FIG. 4 illustrates a preferred embodiment of the invention for accessing a file on storage system 9, including a pxfile proxy vnode 81, a memcache vnode 83, and a file interface object 85 containing a file storage vnode 87. Pxfile proxy vnode 81 is connected with memcache vnode 83 through the use of a memcache vnode pointer 111. Pxfile proxy vnode 81 and memcache vnode 83 are both coupled to the objects inside a file interface object 85 as described below.
Pxfile proxy vnode 81 is a proxy vnode configured for file access and is called from the UNIX kernel during the execution of system calls that access files. Pxfile proxy vnode 81 contains a file object reference 95 for communicating with a file object 97—representing a file and contained in file interface object 85—through the use of a file IDL interface 89. File object 97 contains a file storage vnode pointer 99 for accessing file storage vnode 87.
Memcache vnode 83 is a vnode configured for caching file pages and contains a memcache object 101. Memcache object 101 contains a pager object reference 103 for communicating with a pager 105, contained in file interface object 85, through the use of a pager IDL interface 93. Reciprocally, pager 105 contains a memcache object reference 107 for communicating with memcache object 101 through the use of a memcache IDL interface 91. Pager 105 also contains a file storage vnode 109 for accessing file storage vnode 87.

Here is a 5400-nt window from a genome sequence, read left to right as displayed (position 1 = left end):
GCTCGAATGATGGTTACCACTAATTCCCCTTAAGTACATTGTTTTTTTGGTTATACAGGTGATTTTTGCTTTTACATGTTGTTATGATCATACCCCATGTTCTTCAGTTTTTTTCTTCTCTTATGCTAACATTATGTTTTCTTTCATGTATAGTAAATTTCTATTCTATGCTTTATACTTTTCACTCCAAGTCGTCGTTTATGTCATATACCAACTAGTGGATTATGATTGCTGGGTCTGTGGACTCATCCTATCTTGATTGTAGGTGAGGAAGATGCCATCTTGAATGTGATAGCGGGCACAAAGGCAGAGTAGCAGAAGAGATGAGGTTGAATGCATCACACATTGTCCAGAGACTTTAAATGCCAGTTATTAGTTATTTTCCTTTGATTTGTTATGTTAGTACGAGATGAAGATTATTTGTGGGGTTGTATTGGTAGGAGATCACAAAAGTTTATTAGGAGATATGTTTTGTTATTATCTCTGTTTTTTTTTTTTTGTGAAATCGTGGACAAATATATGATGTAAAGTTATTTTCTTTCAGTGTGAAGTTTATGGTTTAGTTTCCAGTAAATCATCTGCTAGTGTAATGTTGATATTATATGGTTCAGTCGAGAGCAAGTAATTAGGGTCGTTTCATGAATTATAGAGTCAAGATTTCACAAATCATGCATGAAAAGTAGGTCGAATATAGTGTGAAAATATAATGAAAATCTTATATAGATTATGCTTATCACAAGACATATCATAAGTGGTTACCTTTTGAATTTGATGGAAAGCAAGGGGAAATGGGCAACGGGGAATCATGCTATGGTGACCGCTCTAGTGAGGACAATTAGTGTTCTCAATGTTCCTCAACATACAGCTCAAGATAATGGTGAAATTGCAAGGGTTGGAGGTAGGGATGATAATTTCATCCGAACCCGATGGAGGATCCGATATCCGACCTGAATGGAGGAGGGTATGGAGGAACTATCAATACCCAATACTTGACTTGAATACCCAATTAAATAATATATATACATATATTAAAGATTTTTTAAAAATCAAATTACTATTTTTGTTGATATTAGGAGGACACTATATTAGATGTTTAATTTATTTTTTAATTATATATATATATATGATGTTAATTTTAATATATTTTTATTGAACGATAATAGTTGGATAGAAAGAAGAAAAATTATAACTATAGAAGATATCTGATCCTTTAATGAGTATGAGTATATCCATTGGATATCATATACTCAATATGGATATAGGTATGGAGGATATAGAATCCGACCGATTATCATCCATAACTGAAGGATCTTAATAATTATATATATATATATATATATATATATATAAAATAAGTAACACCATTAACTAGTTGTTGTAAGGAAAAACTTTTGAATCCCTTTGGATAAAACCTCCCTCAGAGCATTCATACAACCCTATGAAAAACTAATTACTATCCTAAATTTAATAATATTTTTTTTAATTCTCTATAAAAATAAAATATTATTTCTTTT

The operations provided by pxfile proxy vnode 81 which a UNIX system call layer can invoke are:
(1) read: read data to a process' buffer;
(2) write: write data from process' buffer; and,
(3) mmap: map file into a process' address space.
In addition, memcache vnode 83 provides the following operations, which can be invoked from a virtual memory system:
(1) addmap: add a mapping to the memcache;
(2) delmap: delete a mapping to the memcache;
(3) getpage: return file pages from the memcache; and,
(4) putpage: controls writing pages to the storage system and moving pages to freelist.
As described above, file interface object 85 provides a container for several objects that support file access to storage system 9. File object 97 inherits its interface from I/O object 71 and has the following operations which can be invoked through the use of file IDL interface 89:
(1) IDL read: inherited from the I/O object;
(2) IDL write: inherited from the I/O object; and,
(3) IDL bind: bind a file to a memcache object.
The bind operation is issued by pxfile proxy vnode 81 when pxfile proxy vnode 81 decides to cache file data in a local cache. The bind operation is described in “The Spring Virtual Memory System,” by Yousef A. Khalidi and Michael N. Nelson, SMLI TR-93-09, Sun Microsystems Laboratories, Inc., February 1993 (Khalidi A) and results in the creation of pager object 105 and memcache object 101. Pager object 105 and memcache object 101 are used to implement a cache coherency protocol, as described below. Note that if pxfile proxy vnode 81 decides that the file should not be cached, it will not issue the bind operation and pxfile proxy vnode 81 can still read and write file data using the IDL read and IDL write operations inherited from I/O object 71. However, an uncached file cannot be mapped into the memory of a process.
Pager object 105, which is also contained in file interface object 85, supports the following operations which can be accessed through the use of pager IDL interface 93:
(1) page_in: request pages from the pager with an argument being used to tell the pager the intended access rights—i.e. read-only or read-write;